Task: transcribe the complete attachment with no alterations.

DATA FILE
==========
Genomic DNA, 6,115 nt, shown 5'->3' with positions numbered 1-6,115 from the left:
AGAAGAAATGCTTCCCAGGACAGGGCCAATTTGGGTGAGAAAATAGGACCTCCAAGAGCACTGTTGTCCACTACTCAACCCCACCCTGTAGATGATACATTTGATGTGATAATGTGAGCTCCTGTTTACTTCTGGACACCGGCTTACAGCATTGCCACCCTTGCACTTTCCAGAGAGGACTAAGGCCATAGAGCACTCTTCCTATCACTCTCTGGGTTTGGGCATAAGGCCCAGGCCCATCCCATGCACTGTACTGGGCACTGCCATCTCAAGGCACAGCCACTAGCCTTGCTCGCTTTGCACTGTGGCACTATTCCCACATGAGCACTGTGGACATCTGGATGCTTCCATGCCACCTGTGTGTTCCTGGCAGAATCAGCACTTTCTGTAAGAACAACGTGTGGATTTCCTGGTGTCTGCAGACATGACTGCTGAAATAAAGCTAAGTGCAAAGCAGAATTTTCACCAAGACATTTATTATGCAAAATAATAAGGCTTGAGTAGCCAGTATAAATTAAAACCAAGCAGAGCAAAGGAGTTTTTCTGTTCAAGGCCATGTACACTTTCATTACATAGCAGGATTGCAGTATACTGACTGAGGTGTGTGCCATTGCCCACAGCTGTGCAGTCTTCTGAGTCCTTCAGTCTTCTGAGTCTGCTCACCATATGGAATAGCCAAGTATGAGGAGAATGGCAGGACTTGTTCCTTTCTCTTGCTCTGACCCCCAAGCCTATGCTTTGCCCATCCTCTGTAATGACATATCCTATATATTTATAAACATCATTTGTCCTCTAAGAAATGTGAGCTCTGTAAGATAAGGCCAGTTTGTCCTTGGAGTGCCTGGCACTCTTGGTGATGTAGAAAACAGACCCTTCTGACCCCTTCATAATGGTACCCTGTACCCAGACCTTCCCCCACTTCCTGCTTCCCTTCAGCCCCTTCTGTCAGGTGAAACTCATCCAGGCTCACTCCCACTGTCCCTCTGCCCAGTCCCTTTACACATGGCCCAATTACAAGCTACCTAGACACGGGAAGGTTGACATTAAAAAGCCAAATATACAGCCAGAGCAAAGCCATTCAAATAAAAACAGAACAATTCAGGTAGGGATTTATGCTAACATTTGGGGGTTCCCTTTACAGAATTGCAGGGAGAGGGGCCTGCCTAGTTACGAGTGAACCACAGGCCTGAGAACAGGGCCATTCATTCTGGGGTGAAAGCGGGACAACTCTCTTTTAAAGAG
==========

Genomic DNA, 6,115 nt, shown 5'->3' with positions numbered 1-6,115 from the left:
AGAAGAAATGCTTCCCAGGACAGGGCCAATTTGGGTGAGAAAATAGGACCTCCAAGAGCACTGTTGTCCACTACTCAACCCCACCCTGTAGATGATACATTTGATGTGATAATGTGAGCTCCTGTTTACTTCTGGACACCGGCTTACAGCATTGCCACCCTTGCACTTTCCAGAGAGGACTAAGGCCATAGAGCACTCTTCCTATCACTCTCTGGGTTTGGGCATAAGGCCCAGGCCCATCCCATGCACTGTACTGGGCACTGCCATCTCAAGGCACAGCCACTAGCCTTGCTCGCTTTGCACTGTGGCACTATTCCCACATGAGCACTGTGGACATCTGGATGCTTCCATGCCACCTGTGTGTTCCTGGCAGAATCAGCACTTTCTGTAAGAACAACGTGTGGATTTCCTGGTGTCTGCAGACATGACTGCTGAAATAAAGCTAAGTGCAAAGCAGAATTTTCACCAAGACATTTATTATGCAAAATAATAAGGCTTGAGTAGCCAGTATAAATTAAAACCAAGCAGAGCAAAGGAGTTTTTCTGTTCAAGGCCATGTACACTTTCATTACATAGCAGGATTGCAGTATACTGACTGAGGTGTGTGCCATTGCCCACAGCTGTGCAGTCTTCTGAGTCCTTCAGTCTTCTGAGTCTGCTCACCATATGGAATAGCCAAGTATGAGGAGAATGGCAGGACTTGTTCCTTTCTCTTGCTCTGACCCCCAAGCCTATGCTTTGCCCATCCTCTGTAATGACATATCCTATATATTTATAAACATCATTTGTCCTCTAAGAAATGTGAGCTCTGTAAGATAAGGCCAGTTTGTCCTTGGAGTGCCTGGCACTCTTGGTGATGTAGAAAACAGACCCTTCTGACCCCTTCATAATGGTACCCTGTACCCAGACCTTCCCCCACTTCCTGCTTCCCTTCAGCCCCTTCTGTCAGGTGAAACTCATCCAGGCTCACTCCCACTGTCCCTCTGCCCAGTCCCTTTACACATGGCCCAATTACAAGCTACCTAGACACGGGAAGGTTGACATTAAAAAGCCAAATATACAGCCAGAGCAAAGCCATTCAAATAAAAACAGAACAATTCAGGTAGGGATTTATGCTAACATTTGGGGGTTCCCTTTACAGAATTGCAGGGAGAGGGGCCTGCCTAGTTACGAGTGAACCACAGGCCTGAGAACAGGGCCATTCATTCTGGGGTGAAAGCGGGACAACTCTCTTTTAAAGAG